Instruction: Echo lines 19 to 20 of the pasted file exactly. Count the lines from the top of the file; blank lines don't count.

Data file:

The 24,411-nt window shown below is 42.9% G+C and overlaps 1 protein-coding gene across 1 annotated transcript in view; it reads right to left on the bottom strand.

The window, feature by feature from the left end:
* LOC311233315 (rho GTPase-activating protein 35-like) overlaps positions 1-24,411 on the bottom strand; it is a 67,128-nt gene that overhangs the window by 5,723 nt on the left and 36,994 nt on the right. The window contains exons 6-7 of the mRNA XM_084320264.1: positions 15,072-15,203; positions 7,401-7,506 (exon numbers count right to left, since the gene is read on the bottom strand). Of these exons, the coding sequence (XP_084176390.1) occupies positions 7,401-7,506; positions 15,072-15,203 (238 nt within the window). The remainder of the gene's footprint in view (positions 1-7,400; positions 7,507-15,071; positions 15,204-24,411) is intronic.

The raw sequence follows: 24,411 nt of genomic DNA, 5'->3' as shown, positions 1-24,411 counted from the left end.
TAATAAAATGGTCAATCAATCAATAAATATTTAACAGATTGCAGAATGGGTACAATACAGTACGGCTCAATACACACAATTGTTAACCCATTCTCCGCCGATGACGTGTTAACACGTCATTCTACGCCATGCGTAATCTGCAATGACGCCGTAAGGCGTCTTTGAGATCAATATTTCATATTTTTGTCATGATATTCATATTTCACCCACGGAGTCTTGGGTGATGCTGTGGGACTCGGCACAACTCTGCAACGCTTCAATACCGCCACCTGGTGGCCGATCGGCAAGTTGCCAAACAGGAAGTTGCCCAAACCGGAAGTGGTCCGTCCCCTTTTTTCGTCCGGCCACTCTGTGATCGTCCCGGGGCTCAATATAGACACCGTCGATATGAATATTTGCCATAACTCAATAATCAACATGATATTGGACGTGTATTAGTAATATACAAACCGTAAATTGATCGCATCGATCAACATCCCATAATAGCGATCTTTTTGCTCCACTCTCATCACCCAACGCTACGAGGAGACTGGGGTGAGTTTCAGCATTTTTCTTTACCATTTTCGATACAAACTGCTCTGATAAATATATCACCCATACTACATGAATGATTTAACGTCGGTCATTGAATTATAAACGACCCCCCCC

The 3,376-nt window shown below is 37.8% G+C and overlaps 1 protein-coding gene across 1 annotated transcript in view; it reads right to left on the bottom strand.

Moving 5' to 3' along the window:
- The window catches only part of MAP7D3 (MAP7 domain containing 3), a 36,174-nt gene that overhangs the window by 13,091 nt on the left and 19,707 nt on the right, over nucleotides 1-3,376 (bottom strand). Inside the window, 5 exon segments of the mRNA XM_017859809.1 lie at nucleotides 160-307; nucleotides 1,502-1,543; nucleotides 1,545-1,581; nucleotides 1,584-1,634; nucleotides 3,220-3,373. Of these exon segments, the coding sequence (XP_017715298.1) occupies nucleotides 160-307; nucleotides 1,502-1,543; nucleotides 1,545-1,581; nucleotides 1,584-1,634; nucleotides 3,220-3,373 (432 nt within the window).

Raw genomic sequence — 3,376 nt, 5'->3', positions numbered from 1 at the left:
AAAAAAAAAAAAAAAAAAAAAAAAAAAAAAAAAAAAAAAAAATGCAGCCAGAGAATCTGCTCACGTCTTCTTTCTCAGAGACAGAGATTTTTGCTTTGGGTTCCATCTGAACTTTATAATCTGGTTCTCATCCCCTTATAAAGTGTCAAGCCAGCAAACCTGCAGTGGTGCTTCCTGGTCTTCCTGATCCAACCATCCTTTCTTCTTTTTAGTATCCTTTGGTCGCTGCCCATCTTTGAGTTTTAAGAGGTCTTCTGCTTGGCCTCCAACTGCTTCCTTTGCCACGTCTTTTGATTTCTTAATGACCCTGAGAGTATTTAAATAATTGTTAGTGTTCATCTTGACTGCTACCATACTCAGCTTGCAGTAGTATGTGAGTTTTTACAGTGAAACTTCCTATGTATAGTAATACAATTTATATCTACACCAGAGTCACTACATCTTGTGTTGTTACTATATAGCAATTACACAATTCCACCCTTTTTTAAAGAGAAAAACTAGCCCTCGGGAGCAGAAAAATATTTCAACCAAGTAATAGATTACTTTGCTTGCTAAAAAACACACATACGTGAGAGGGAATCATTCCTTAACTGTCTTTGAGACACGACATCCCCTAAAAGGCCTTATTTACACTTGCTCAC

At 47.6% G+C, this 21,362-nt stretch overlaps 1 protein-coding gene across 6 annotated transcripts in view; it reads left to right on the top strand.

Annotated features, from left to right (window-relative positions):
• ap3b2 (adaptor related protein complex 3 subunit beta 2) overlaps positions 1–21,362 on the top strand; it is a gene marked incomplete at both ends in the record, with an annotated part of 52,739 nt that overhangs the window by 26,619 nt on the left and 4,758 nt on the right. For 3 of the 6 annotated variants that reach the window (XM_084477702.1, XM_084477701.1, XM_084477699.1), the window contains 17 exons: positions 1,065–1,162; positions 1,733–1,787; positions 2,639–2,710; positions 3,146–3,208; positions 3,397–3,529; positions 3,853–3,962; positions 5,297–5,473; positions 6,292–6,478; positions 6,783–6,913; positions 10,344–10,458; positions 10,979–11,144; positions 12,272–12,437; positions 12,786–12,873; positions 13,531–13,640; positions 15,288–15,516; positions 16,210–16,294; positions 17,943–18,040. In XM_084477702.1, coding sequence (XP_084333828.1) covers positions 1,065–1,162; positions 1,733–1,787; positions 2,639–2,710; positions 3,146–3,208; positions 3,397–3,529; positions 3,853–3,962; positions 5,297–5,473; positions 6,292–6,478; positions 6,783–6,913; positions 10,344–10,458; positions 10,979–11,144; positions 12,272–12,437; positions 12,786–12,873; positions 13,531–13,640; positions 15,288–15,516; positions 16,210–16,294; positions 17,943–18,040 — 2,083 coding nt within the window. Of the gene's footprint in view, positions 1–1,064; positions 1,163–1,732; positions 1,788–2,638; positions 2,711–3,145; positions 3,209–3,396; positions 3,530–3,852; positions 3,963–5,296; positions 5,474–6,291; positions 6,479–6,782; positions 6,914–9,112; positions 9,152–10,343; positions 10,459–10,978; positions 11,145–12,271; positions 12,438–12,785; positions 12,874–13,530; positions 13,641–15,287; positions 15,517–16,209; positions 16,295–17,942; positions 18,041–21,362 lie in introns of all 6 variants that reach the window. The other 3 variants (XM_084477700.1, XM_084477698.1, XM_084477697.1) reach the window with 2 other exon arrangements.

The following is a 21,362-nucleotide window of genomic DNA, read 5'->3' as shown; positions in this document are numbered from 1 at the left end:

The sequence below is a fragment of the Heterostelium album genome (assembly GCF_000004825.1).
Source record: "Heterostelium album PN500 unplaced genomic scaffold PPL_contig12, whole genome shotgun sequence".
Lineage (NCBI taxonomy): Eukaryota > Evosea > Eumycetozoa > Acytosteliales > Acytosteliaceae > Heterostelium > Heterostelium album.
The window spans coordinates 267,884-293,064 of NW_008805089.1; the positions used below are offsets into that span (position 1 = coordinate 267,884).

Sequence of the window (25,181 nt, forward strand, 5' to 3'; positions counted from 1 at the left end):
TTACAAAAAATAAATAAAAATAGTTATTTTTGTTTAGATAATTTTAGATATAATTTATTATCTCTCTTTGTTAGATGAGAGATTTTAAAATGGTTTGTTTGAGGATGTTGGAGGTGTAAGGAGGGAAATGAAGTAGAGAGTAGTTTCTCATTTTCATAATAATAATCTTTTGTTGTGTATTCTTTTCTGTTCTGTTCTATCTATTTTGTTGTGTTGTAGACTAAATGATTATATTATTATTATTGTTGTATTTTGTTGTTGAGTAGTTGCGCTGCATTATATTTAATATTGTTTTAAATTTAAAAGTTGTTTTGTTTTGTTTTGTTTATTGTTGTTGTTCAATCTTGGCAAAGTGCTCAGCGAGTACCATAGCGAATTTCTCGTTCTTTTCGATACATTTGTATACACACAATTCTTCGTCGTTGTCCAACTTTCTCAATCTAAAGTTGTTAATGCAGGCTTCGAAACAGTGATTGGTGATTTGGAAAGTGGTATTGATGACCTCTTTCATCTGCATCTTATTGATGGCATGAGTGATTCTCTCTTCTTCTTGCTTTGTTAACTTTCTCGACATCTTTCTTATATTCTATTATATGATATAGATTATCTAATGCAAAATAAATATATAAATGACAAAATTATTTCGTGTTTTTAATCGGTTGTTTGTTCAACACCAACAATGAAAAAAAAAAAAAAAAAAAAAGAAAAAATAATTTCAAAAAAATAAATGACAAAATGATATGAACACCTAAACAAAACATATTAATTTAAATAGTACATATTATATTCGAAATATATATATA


Sequence of the window (25,181 nt, forward strand, 5' to 3'; positions counted from 1 at the left end):
TTACAAAAAATAAATAAAAATAGTTATTTTTGTTTAGATAATTTTAGATATAATTTATTATCTCTCTTTGTTAGATGAGAGATTTTAAAATGGTTTGTTTGAGGATGTTGGAGGTGTAAGGAGGGAAATGAAGTAGAGAGTAGTTTCTCATTTTCATAATAATAATCTTTTGTTGTGTATTCTTTTCTGTTCTGTTCTATCTATTTTGTTGTGTTGTAGACTAAATGATTATATTATTATTATTGTTGTATTTTGTTGTTGAGTAGTTGCGCTGCATTATATTTAATATTGTTTTAAATTTAAAAGTTGTTTTGTTTTGTTTTGTTTATTGTTGTTGTTCAATCTTGGCAAAGTGCTCAGCGAGTACCATAGCGAATTTCTCGTTCTTTTCGATACATTTGTATACACACAATTCTTCGTCGTTGTCCAACTTTCTCAATCTAAAGTTGTTAATGCAGGCTTCGAAACAGTGATTGGTGATTTGGAAAGTGGTATTGATGACCTCTTTCATCTGCATCTTATTGATGGCATGAGTGATTCTCTCTTCTTCTTGCTTTGTTAACTTTCTCGACATCTTTCTTATATTCTATTATATGATATAGATTATCTAATGCAAAATAAATATATAAATGACAAAATTATTTCGTGTTTTTAATCGGTTGTTTGTTCAACACCAACAATGAAAAAAAAAAAAAAAAAAAAAGAAAAAATAATTTCAAAAAAATAAATGACAAAATGATATGAACACCTAAACAAAACATATTAATTTAAATAGTACATATTATATTCGAAATATATATATA